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Help Your Child Cope With Anxiety

Here are a few tips to help your children cope with anxiety

Does your child suffer from anxiety? If so, you are not alone. Anxiety has become the leading mental health issue among Canadian children. It is not easy to deal with such a situation, but there are tools you can use to help your child cope with his or her anxiety.

Start With the Basics

The starting point to help your child cope with his or her worries is the basic needs of every kid: healthy meals, plenty of water, enough sleep, some downtime, playing outdoors and daily exercise like playing at the park or riding a bike.

Clear Expectations

Proceed at a slower pace with an anxious child, but do not avoid stressful situations altogether. Tell them that you know it is stressful, you understand, it will get better over time. Explain to them that worry is normal, it’s an alarm that protects us from danger. Everyone worries from time to time, but sometimes our system gives false alarms. In these cases, we can manage our worries with some simple techniques.

Empathize

Let your child know that they are not alone, you know they are scared and it’s okay. You are there and you will help them. 

Desensitize

Take small steps to desensitize your child from the cause of their worries. Once a step becomes easy for your child, go to the next step. If your child is afraid of dogs, start by looking at a picture book about dogs. Point out nice or funny features about them. Talk about pleasant experiences and fond memories you have about dogs. Once your child is at ease with that, bring him to a dog park to look at dogs from across the fence. Later, ask a friend with a calm and friendly dog if you can visit with your child so he can pet him.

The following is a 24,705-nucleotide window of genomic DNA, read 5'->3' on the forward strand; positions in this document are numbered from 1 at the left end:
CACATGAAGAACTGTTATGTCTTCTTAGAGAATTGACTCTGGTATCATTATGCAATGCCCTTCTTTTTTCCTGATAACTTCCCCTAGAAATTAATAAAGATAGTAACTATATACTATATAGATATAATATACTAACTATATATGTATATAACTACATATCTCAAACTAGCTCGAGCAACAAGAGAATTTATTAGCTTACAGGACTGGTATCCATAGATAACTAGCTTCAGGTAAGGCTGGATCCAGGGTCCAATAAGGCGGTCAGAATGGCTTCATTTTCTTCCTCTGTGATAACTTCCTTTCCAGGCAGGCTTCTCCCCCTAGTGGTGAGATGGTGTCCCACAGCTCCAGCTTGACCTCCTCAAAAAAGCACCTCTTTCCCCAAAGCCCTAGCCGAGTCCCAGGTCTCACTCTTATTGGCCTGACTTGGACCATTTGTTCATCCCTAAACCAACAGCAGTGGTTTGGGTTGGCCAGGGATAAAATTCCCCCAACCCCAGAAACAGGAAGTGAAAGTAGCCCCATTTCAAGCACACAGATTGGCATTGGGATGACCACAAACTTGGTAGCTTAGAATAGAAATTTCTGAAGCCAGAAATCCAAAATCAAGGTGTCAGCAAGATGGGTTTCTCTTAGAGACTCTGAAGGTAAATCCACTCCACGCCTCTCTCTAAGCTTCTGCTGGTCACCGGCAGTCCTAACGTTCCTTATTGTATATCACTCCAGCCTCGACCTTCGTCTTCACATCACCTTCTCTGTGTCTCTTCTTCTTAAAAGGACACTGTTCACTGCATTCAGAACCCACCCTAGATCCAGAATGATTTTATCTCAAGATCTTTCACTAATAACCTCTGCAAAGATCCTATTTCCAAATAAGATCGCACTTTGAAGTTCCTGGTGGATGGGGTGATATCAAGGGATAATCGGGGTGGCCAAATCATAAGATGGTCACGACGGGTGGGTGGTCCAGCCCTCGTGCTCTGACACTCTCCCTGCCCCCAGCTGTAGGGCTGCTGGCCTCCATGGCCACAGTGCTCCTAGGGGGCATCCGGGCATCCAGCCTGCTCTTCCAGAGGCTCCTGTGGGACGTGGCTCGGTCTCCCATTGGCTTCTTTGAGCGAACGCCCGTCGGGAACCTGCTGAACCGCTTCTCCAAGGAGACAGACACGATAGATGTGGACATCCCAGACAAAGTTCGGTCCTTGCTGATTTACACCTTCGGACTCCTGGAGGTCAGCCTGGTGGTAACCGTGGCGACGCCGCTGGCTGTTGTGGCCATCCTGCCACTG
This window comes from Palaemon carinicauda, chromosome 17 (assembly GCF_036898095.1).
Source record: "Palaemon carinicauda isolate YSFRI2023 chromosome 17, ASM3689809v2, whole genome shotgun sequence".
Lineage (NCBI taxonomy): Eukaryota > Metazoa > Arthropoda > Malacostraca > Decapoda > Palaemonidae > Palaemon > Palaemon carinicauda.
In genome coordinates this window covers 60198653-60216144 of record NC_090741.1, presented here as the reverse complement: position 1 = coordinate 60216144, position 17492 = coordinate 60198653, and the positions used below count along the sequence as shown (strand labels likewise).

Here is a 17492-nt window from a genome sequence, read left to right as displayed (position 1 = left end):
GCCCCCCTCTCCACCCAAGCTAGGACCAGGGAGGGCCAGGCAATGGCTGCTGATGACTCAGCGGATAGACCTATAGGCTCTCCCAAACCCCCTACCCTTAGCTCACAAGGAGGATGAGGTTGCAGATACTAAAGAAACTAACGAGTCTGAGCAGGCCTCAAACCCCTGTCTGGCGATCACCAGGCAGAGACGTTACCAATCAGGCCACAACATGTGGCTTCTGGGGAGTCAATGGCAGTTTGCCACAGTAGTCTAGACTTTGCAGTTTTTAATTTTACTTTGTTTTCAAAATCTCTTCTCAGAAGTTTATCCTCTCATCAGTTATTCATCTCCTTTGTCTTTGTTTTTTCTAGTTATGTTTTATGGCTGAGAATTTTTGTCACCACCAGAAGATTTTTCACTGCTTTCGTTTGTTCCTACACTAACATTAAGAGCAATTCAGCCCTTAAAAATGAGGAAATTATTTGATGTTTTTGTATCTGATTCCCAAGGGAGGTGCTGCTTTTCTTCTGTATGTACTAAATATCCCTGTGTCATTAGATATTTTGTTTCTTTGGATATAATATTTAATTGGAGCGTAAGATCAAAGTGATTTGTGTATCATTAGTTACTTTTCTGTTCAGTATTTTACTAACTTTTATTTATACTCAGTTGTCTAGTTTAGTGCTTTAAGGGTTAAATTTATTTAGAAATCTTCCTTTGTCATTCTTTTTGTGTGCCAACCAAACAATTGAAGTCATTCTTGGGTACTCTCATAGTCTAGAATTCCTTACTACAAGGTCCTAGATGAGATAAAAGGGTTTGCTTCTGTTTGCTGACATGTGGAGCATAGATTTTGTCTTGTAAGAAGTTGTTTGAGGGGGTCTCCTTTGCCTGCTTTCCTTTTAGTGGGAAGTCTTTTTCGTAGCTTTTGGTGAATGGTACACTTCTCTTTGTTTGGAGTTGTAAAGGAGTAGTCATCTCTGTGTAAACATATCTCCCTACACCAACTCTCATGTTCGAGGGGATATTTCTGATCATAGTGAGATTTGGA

Checklist

Give your child a checklist of what to do when an anxiety attack occurs. Writing the list on a piece of paper that your child keeps with him can be a form of security for him, as he can always refer to it to remind him what to do.

Take deep breaths;

Relax your muscles;

Use a stress ball;

Write it out;

Get help from an adult.

Write It Out

Reserve ten to fifteen minutes a day when your child writes or draws his or her worries out. Let them explain them to you. They then rip the page and throw it away. Older children can keep a worry journal where they vent their worries of the day but have to end with a positive thought.

Characterization

Create a character that personifies your child’s worries. Give it a silly name like “the Worry Worm.” You can do this using a teddy bear or by role-playing. Teach your child to talk back to the character and say things like “No! That’s not true!” and “You’re not in charge, I am and I can handle this!” It helps your child rationalize and face his worries.

Have a Plan

Help your kids have a plan for situations that stress them out. Go through the situation step by step with them, and help them reason out solutions.

Teach by Example

Your child learns most by the example you give them. When a situation worries you, react the way you would like them to react.

Do not give up, and do not feel guilty. You are a great parent, and with your help, time and patience, your child will learn to cope with his or her anxiety.

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